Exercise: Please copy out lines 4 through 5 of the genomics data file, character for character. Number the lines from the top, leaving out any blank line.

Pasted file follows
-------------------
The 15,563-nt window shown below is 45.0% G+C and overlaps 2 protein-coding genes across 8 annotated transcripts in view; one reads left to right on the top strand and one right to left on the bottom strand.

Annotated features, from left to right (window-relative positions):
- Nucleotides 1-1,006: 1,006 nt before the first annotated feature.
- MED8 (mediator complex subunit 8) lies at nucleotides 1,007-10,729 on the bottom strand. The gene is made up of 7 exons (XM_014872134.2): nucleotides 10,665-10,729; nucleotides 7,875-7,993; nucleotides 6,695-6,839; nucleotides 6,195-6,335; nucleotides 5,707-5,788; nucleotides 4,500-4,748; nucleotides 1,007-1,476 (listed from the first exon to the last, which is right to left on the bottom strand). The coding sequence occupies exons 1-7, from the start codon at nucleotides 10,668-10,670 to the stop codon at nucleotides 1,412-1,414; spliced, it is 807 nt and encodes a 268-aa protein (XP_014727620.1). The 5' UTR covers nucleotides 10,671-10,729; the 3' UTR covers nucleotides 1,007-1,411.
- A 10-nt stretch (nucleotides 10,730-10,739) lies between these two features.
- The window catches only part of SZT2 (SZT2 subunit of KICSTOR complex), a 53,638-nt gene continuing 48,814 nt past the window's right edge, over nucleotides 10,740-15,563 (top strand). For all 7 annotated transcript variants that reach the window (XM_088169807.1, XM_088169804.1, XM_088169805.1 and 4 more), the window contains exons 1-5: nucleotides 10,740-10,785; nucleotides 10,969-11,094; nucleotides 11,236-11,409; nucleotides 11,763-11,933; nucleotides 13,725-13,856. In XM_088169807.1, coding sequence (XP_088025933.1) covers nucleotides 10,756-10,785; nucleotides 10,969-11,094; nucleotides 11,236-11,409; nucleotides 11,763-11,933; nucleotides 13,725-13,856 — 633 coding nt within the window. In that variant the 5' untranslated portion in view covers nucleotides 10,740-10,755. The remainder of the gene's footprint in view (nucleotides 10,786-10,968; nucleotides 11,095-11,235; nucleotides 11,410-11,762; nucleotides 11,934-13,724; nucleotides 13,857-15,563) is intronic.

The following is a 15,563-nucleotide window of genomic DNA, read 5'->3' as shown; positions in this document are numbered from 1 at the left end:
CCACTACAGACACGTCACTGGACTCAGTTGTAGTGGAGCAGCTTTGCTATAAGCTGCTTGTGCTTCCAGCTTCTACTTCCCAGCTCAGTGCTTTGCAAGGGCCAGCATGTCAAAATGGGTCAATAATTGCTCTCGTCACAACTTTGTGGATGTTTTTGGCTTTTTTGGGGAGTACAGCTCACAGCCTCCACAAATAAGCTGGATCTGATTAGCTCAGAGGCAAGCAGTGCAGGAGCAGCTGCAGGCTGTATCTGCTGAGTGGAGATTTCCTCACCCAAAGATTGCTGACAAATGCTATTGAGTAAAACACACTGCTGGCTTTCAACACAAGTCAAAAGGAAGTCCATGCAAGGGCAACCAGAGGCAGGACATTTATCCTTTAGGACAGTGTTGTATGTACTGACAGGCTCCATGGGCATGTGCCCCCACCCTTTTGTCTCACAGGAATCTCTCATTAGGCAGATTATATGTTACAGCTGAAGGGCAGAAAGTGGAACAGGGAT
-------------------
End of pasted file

- MED8 (mediator complex subunit 8) lies at nucleotides 1,007-10,729 on the bottom strand. The gene is made up of 7 exons (XM_014872134.2): nucleotides 10,665-10,729; nucleotides 7,875-7,993; nucleotides 6,695-6,839; nucleotides 6,195-6,335; nucleotides 5,707-5,788; nucleotides 4,500-4,748; nucleotides 1,007-1,476 (listed from the first exon to the last, which is right to left on the bottom strand). The coding sequence occupies exons 1-7, from the start codon at nucleotides 10,668-10,670 to the stop codon at nucleotides 1,412-1,414; spliced, it is 807 nt and encodes a 268-aa protein (XP_014727620.1). The 5' UTR covers nucleotides 10,671-10,729; the 3' UTR covers nucleotides 1,007-1,411.
- A 10-nt stretch (nucleotides 10,730-10,739) lies between these two features.